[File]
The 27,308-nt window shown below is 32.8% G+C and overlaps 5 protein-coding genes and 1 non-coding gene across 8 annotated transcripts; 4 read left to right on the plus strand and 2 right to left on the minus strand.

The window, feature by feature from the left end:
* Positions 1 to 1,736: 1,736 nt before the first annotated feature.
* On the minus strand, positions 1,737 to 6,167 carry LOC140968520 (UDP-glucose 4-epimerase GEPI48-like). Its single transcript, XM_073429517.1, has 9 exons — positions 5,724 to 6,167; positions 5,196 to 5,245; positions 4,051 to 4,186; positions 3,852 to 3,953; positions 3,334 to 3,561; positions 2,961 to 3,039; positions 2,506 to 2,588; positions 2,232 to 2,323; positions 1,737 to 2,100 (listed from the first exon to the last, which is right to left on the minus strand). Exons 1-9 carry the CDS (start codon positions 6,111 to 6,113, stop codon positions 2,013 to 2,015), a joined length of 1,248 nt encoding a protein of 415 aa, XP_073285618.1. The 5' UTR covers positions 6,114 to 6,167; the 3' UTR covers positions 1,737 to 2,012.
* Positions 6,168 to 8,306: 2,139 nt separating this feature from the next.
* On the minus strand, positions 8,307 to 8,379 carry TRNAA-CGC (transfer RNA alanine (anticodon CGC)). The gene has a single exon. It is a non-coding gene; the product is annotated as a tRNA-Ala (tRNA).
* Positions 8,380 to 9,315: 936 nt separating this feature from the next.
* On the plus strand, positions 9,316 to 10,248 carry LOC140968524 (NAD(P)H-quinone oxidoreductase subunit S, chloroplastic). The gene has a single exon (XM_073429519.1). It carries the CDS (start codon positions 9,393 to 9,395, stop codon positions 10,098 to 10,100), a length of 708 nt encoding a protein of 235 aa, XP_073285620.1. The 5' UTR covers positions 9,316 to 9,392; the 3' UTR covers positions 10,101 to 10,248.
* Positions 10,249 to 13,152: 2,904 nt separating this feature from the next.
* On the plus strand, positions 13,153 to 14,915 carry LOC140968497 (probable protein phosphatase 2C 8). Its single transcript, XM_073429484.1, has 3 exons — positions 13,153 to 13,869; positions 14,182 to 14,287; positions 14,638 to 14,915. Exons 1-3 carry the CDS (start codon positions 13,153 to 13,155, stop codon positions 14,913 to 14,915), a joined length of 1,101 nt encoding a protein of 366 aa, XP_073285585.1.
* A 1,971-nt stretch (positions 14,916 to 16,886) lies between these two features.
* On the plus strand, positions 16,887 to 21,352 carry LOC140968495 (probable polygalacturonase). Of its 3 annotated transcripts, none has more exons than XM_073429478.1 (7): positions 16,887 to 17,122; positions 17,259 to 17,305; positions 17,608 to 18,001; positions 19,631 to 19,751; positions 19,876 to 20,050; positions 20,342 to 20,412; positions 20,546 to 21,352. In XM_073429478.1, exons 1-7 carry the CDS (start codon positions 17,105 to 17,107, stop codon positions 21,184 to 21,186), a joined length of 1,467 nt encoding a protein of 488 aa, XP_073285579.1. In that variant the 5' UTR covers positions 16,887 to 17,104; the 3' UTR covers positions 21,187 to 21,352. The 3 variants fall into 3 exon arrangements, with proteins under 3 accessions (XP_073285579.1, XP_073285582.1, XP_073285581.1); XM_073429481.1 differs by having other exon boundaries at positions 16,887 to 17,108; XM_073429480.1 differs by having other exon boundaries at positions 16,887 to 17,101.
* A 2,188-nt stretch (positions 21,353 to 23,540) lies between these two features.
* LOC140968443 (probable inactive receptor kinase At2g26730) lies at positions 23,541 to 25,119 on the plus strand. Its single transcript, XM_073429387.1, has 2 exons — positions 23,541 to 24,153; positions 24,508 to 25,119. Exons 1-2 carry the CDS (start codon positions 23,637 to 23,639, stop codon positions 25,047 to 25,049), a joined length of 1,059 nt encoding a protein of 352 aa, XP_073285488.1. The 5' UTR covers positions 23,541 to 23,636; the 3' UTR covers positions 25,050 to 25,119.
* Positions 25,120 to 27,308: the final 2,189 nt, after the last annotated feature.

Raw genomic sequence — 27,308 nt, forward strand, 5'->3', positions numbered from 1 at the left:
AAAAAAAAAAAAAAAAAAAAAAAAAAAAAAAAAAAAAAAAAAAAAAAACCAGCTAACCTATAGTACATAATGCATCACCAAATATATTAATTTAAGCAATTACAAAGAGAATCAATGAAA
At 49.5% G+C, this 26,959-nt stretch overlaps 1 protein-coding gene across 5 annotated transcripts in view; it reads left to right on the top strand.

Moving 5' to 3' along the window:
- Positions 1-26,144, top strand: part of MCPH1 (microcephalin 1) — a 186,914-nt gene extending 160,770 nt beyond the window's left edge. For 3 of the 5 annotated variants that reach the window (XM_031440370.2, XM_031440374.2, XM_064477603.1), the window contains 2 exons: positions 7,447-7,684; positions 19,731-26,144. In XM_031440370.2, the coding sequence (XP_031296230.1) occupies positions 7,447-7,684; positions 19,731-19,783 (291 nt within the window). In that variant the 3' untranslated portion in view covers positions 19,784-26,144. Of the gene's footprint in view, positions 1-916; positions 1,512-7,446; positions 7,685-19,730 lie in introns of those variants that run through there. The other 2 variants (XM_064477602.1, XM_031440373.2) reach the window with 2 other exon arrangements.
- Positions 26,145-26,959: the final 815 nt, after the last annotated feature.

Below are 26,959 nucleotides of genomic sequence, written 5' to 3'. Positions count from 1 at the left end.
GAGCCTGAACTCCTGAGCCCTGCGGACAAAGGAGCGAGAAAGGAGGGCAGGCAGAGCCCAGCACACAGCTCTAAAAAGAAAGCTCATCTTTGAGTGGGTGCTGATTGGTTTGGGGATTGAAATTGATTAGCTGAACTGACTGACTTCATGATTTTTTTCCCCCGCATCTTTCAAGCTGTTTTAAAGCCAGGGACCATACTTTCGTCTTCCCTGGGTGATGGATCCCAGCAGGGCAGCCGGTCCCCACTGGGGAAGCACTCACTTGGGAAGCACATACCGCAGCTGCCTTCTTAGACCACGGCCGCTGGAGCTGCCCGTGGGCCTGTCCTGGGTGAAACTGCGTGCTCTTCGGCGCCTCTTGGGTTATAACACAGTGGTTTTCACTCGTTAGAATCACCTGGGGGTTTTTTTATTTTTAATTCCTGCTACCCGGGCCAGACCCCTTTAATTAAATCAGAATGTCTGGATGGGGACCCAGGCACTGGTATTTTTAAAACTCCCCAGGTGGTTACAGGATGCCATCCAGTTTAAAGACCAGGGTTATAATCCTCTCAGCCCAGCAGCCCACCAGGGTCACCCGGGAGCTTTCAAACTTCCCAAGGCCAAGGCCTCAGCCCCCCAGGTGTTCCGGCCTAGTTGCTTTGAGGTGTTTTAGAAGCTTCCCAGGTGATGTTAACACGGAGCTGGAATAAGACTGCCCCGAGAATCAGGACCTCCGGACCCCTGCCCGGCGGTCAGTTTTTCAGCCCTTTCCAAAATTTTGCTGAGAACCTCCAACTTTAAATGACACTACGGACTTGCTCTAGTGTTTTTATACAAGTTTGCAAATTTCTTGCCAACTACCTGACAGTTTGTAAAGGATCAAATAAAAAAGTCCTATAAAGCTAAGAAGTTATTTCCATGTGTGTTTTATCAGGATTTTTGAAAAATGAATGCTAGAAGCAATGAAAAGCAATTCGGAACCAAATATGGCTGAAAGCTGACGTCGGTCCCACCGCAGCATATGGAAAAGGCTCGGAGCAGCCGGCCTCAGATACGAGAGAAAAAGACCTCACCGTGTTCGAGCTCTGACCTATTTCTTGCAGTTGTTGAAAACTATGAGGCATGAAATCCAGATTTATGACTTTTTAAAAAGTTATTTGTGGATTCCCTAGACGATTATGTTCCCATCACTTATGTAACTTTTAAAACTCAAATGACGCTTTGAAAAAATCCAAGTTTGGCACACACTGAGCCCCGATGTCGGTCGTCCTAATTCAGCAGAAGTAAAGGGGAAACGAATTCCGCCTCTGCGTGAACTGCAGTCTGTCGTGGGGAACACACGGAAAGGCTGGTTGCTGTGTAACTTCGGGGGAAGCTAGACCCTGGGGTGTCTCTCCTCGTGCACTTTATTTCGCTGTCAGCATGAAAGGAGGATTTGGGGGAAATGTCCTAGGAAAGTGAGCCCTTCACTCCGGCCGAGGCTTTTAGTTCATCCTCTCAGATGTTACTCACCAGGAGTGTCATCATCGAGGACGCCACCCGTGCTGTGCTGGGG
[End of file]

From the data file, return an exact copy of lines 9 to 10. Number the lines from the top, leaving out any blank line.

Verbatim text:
* Positions 10,249 to 13,152: 2,904 nt separating this feature from the next.
* On the plus strand, positions 13,153 to 14,915 carry LOC140968497 (probable protein phosphatase 2C 8). Its single transcript, XM_073429484.1, has 3 exons — positions 13,153 to 13,869; positions 14,182 to 14,287; positions 14,638 to 14,915. Exons 1-3 carry the CDS (start codon positions 13,153 to 13,155, stop codon positions 14,913 to 14,915), a joined length of 1,101 nt encoding a protein of 366 aa, XP_073285585.1.